Biscotti is most commonly known to come from the Tucsan area of Italy and its origins can trace all the way back to Roman times. Biscotti when it first came about was not a food of luxury or of preference, but it was more of a convenience food for travelers who needed something that would travel well and that they could still eat after being stored for long periods of times. Because of its dryness from being cooked twice it was made to travel and its nourishment stayed. This food became a staple in the diets of people during the Roman Empire. Biscotti went away for a bit after the fall of the Roman Empire but during the Renaissance it came back and that is when dipping the biscotti in wine and coffee became a popular method of enjoying the dry and crunchy snack. Nowadays biscottis are commonly served with drinks where they can be dunked and soaked in and in Italy they are normally eaten as a snack or dessert after meals.

5. Integration

A way through which I am able to connect the cultural and chemical analyses of biscotti is through the baked twice chemical aspect of the biscotti and how biscotti came to popularity twice. Biscotti first came to be a common food during the Roman Empire and it mostly was a travel food, but after the Roman fall it fell out of the public eye until the Renaissance time period where it came back again and this time stayed and became a popular food to dip into beverages. Biscotti itself is twice cooked and this allows for its dry, crunchy, and hard texture and taste which comes from the olive oil in the recipe which has a low water content. The chemical and cultural aspect of both have this twice element to them and this connection I found to be very interesting. Essentially biscotti is cooked twice and biscotti rose to popularity twice.

Works Cited:

  • The Nibble: Biscotti History,
  • Colabroy, Keri. Biscotti (Italian Almond Cookies) (Sp 18).

2 thoughts on “Integrative Assignment #2 Biscotti- Olive Oil

  1. Wow! I also did my IA #2 on Olive Oil Biscotti, but I actually focused more on the oil itself and less on the biscotti. So learning more in depth things about where Biscotti originated from was super interesting to me. I actually had personal experience with what my mom refers to as “Jewish Biscotti” or Mandel Bread. It is baked the exact same way, multiple times, with olive oil and not butter, but that is actually because then it can be eaten for dessert without worrying whether or not it’s Kosher. Also, I had no idea about Biscotti making a comeback in the world post Roman Empire. Really great integration; I learned a lot!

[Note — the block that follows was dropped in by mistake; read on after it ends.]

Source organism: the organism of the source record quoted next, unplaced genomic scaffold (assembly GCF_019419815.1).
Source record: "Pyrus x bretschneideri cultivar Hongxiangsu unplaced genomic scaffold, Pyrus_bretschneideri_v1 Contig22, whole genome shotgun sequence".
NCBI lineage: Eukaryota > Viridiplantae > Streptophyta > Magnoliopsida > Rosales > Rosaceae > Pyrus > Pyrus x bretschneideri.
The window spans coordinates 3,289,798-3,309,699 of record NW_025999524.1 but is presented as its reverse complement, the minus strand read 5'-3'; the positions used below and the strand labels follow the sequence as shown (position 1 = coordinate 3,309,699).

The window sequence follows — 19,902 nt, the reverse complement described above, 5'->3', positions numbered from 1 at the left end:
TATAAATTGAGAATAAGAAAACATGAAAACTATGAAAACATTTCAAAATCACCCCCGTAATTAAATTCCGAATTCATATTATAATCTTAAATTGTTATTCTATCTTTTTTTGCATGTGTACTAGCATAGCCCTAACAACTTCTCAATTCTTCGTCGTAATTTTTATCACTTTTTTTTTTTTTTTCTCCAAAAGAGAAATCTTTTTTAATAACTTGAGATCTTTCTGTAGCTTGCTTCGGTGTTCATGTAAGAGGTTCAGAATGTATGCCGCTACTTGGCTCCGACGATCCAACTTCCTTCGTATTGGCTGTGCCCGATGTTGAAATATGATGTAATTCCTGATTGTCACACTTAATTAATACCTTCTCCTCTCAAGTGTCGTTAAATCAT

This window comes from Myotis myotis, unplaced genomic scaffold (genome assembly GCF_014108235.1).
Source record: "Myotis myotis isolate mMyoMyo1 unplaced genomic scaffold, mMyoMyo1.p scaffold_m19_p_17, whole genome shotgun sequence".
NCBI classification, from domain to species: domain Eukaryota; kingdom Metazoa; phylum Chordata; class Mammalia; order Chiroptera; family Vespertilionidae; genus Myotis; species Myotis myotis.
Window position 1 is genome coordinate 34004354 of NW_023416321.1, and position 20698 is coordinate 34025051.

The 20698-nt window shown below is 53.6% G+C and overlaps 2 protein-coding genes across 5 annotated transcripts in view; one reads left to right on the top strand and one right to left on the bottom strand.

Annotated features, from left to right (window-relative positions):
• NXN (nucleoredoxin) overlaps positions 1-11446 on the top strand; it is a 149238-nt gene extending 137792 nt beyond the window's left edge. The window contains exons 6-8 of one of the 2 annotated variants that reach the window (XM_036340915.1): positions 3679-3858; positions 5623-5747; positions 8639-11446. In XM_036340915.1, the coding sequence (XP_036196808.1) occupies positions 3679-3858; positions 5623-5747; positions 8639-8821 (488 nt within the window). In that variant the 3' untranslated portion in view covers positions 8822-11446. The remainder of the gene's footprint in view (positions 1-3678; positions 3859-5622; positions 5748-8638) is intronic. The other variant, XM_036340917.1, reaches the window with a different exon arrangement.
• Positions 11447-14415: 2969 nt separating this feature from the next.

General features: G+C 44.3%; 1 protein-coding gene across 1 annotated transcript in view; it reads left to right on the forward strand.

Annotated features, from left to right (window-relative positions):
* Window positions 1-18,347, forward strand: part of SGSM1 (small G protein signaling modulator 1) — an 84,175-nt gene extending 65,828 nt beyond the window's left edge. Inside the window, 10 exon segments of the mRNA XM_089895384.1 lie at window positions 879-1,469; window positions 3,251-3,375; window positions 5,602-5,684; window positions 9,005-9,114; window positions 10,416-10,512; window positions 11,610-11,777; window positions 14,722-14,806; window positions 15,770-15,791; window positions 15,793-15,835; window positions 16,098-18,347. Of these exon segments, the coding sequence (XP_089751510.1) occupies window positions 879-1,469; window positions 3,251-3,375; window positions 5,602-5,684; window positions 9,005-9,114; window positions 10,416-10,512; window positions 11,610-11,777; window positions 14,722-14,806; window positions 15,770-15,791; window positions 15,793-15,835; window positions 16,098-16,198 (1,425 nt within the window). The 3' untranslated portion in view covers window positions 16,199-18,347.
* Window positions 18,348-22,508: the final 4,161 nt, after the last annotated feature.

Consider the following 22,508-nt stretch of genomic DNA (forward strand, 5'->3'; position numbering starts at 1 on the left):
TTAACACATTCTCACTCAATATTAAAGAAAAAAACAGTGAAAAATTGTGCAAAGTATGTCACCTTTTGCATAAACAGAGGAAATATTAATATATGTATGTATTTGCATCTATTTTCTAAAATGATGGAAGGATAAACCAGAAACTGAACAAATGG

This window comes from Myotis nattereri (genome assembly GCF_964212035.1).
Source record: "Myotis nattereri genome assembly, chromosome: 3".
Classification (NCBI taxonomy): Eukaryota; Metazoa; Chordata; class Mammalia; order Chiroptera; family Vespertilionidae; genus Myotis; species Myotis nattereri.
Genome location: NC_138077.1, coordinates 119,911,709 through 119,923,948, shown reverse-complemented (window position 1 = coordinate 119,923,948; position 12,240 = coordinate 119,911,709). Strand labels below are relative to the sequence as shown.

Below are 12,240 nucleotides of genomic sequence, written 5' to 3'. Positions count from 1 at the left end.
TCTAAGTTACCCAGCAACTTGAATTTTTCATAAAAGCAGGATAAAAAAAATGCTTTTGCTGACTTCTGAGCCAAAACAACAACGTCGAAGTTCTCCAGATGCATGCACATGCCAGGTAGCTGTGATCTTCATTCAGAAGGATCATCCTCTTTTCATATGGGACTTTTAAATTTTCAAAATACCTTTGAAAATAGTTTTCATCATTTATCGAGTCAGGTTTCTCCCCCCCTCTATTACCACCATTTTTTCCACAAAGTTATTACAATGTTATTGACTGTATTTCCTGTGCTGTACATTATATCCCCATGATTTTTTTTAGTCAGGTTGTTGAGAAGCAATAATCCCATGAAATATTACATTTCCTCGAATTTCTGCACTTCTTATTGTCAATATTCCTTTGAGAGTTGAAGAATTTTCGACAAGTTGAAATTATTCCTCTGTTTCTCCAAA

2. Your chemical analysis of the olive oil biscotti was very informative. Since butter contains about 15% water, and olive oil has less than 1% of water, the butter biscotti was a lot softer and fluffier compared to the harder olive oil biscotti. It is interesting how olive oil and butter are both fats but they bring out different textures in biscotti due to the water content in each kind. Also I think because butter is made up of 50% saturated fat while olive oil is mostly monounsaturated, it also affects the consistency of the biscotti since the saturated fat in butter can build up really close together. This is why biscotti made with olive oil crumbles more easily. I also really liked the connection you made between how biscotti became popular twice the same way as it has to be baked twice just like its name so the biscuits can be stored for a long period of time. I also had no idea that dipping biscotti in wine or coffee was an option! I think an important thing to add to your cultural analysis would be the history of olive oil, and how it played also a significant role in Italian diet.